Ten years ago, drones like those sold by 3D Robotics were essentially $10 million DARPA projects, he said. Today they can be bought at the mall. “I can’t think of another industry that has consumerized as quickly as this,” Anderson said. In addition to hobbyists, 3D Robotics is currently focusing on applications for agriculture. The company’s drones are helping farmers monitor the health of their crops.
Robotics technologies also are currently embedded in a wide range of medical devices that are helping improve the lives of a large number of patients including people who have lost a limb or the ability to walk.
Kamen, the DEKA Research CEO, showcased two of his companies’ devices that do just that. With DARPA funding, engineers developed a prosthetic arm that is capable of picking up grapes without crushing them and picking up objects as thin as razors without dropping them. The company also developed the iBOT, a wheelchair that functions on the same principle as a Segway, allowing users to go over curbs, climb stairs and even “stand” to see eye to eye with others. “My core business is to create medical products to help people who have a real need,” Kamen said.
Where we are headed: eldercare, military applications and nanomachines
|Matt Grob, Executive Vice President, Qualcomm
Technologies and CTO
Industrial robotics and automation are generally viewed as fairly mature. But Rodney Brooks, CTO of Rethink Robotics and an MIT professor emeritus who co-invented the Roomba floor vacuuming robot, sees it differently. Robots in factories are currently imprisoned in cages and run via antiquated programming languages, he said. “We need robots that are easy to work with, easy to integrate in the work space and can work side by side with skilled labor,” Brooks said. One example is Baxter, the robot his company created.
Robots also will be key to help care for the United States’ aging population, Brooks predicted. But to get there, researchers face three major challenges: robots need to be able to get around obstacles in a home; they need to be able to grasp objects; and they need to able to interpret the messy context of everyday life.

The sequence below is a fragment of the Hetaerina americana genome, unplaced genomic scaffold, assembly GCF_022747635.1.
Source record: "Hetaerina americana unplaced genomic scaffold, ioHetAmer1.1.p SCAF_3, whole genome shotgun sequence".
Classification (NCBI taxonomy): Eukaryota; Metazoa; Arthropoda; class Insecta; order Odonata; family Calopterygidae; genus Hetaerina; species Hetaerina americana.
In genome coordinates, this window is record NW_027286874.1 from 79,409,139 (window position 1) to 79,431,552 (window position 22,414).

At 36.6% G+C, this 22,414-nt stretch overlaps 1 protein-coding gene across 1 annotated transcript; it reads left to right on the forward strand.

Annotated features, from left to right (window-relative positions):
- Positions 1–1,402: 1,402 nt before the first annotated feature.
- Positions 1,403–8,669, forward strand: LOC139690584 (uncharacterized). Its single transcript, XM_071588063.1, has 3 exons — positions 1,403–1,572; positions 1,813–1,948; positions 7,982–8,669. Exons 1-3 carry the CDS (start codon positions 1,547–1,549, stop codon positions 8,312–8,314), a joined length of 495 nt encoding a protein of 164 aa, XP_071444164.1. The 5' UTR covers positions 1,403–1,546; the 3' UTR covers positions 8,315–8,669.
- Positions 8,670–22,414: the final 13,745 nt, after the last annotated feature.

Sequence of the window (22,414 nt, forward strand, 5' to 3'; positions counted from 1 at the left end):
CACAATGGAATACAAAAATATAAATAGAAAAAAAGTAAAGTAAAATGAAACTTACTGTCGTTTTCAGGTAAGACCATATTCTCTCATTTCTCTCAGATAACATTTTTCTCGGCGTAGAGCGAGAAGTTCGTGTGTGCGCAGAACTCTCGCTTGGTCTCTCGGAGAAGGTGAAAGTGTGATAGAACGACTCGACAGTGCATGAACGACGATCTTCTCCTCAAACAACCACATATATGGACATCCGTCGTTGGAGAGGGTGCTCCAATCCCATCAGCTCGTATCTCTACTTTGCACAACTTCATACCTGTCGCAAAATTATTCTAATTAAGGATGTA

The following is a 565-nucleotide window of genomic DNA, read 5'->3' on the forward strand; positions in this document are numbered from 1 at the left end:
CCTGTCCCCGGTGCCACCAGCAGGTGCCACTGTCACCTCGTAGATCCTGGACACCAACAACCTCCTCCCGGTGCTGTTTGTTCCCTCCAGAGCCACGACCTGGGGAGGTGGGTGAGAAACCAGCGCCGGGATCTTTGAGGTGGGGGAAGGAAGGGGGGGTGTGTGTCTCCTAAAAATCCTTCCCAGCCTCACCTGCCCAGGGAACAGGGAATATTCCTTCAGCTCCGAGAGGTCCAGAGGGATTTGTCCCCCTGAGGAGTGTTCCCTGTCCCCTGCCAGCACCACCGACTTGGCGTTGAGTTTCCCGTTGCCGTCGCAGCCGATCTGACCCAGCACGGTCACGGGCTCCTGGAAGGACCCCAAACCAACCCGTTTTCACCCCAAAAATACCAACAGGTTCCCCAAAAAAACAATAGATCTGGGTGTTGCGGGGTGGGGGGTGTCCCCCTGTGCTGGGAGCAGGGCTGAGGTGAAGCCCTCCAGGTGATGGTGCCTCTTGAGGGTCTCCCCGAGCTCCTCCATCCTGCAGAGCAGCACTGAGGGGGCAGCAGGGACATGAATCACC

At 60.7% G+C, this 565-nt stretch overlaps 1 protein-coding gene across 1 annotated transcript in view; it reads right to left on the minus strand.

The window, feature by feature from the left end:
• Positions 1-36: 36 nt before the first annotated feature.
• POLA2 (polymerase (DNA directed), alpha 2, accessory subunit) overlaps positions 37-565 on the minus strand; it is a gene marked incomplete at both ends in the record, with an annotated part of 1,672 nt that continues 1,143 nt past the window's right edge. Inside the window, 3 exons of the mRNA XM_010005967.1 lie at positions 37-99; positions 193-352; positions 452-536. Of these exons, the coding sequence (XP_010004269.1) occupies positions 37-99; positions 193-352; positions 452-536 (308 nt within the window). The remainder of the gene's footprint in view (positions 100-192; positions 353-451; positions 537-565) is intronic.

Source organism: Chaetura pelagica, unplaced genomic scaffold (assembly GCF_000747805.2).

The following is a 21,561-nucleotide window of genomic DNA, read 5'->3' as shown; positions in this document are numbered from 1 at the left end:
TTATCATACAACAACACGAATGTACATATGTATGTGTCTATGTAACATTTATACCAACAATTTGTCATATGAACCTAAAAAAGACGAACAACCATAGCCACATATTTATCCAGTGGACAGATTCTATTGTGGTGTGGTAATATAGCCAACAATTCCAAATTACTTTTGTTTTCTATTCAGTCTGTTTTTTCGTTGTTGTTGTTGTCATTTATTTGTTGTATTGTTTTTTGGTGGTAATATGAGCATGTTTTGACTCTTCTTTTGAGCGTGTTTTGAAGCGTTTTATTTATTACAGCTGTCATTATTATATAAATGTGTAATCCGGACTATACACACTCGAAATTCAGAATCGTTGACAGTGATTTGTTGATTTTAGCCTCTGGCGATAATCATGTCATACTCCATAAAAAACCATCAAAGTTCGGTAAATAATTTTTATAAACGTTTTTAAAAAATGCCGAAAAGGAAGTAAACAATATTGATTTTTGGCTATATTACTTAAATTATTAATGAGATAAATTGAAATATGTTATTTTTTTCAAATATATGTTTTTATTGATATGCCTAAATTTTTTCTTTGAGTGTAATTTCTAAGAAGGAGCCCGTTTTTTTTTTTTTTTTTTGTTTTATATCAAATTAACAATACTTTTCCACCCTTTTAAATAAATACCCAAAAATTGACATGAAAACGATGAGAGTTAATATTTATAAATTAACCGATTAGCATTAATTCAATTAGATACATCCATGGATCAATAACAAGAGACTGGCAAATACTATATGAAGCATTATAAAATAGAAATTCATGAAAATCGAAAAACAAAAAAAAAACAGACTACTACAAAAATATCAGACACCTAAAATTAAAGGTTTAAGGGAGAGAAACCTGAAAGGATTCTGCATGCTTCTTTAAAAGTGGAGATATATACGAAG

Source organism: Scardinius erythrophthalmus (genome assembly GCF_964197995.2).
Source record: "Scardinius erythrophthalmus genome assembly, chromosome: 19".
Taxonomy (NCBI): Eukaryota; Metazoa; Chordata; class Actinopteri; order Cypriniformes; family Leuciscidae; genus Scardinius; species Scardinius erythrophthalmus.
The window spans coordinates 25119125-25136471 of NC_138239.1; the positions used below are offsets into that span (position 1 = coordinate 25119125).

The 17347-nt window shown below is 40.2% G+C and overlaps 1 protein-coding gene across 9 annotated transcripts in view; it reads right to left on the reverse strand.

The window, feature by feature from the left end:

Daniela Rus, an MIT professor, is working on some of these challenges. “Robotics is where computer science was before compilers,” which translate more complex programming languages into languages that allow the computer to actually execute commands, Rus said.
The trouble is that most robots are currently expensive and take a long time to develop and build. It took 20 years, for example, for technology to mature and allow her research group to build a duo of robots that can pour and serve coffee. Rus sees opportunities to democratize robotics and make robots more accessible to all through approaches such as self-folding robots and 3D printed robots—a field where she worked with Tolley, the Jacobs School’s latest hire in robotics.
|Daniela Rus, an MIT professor and director of CSAIL|
Meanwhile, Vijay Kumar, a professor at the University of Pennsylvania, is working on improving the way robots perceive and interact with the environment and communicate with each other. His platform of choice: swarms of small quadcopters. “We want to create robots that fly autonomously over complex environments,” he said. “Why swarms?” Kumar asked. “I really think they have immense applications in farming.” Another application for swarms of robots is security and first-response scenarios. Kumar imagines first-responder robot swarms working extremely quickly. “Imagine swarms of robots flying and collecting all this data and when they come out of the building, all that [data] gets sucked into the cloud and reconstructed so that a human first responder can then decide what’s the best course of action,” he said.